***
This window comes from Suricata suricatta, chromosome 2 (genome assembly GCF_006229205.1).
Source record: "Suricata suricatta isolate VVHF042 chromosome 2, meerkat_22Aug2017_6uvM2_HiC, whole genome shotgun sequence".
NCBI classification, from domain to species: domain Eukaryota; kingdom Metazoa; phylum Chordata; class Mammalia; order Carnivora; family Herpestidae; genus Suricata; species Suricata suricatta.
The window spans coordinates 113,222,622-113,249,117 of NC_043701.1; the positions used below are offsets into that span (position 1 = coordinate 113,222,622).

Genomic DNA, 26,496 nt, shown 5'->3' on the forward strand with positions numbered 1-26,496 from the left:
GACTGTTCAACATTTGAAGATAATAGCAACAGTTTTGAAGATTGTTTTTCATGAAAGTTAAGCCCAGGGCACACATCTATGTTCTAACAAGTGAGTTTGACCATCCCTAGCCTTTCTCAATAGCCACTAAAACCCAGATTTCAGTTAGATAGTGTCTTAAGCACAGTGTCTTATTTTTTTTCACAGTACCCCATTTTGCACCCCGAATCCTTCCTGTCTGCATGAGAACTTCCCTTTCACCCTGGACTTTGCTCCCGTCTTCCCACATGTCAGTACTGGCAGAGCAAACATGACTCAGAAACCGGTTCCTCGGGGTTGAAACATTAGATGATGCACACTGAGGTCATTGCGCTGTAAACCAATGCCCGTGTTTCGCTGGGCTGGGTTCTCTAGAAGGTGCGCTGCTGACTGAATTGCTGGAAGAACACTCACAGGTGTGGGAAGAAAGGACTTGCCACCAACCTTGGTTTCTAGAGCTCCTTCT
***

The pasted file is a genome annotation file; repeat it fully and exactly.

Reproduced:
This window comes from Suricata suricatta, chromosome 2 (genome assembly GCF_006229205.1).
Source record: "Suricata suricatta isolate VVHF042 chromosome 2, meerkat_22Aug2017_6uvM2_HiC, whole genome shotgun sequence".
NCBI classification, from domain to species: domain Eukaryota; kingdom Metazoa; phylum Chordata; class Mammalia; order Carnivora; family Herpestidae; genus Suricata; species Suricata suricatta.
The window spans coordinates 113,222,622-113,249,117 of NC_043701.1; the positions used below are offsets into that span (position 1 = coordinate 113,222,622).

Genomic DNA, 26,496 nt, shown 5'->3' on the forward strand with positions numbered 1-26,496 from the left:
GACTGTTCAACATTTGAAGATAATAGCAACAGTTTTGAAGATTGTTTTTCATGAAAGTTAAGCCCAGGGCACACATCTATGTTCTAACAAGTGAGTTTGACCATCCCTAGCCTTTCTCAATAGCCACTAAAACCCAGATTTCAGTTAGATAGTGTCTTAAGCACAGTGTCTTATTTTTTTTCACAGTACCCCATTTTGCACCCCGAATCCTTCCTGTCTGCATGAGAACTTCCCTTTCACCCTGGACTTTGCTCCCGTCTTCCCACATGTCAGTACTGGCAGAGCAAACATGACTCAGAAACCGGTTCCTCGGGGTTGAAACATTAGATGATGCACACTGAGGTCATTGCGCTGTAAACCAATGCCCGTGTTTCGCTGGGCTGGGTTCTCTAGAAGGTGCGCTGCTGACTGAATTGCTGGAAGAACACTCACAGGTGTGGGAAGAAAGGACTTGCCACCAACCTTGGTTTCTAGAGCTCCTTCT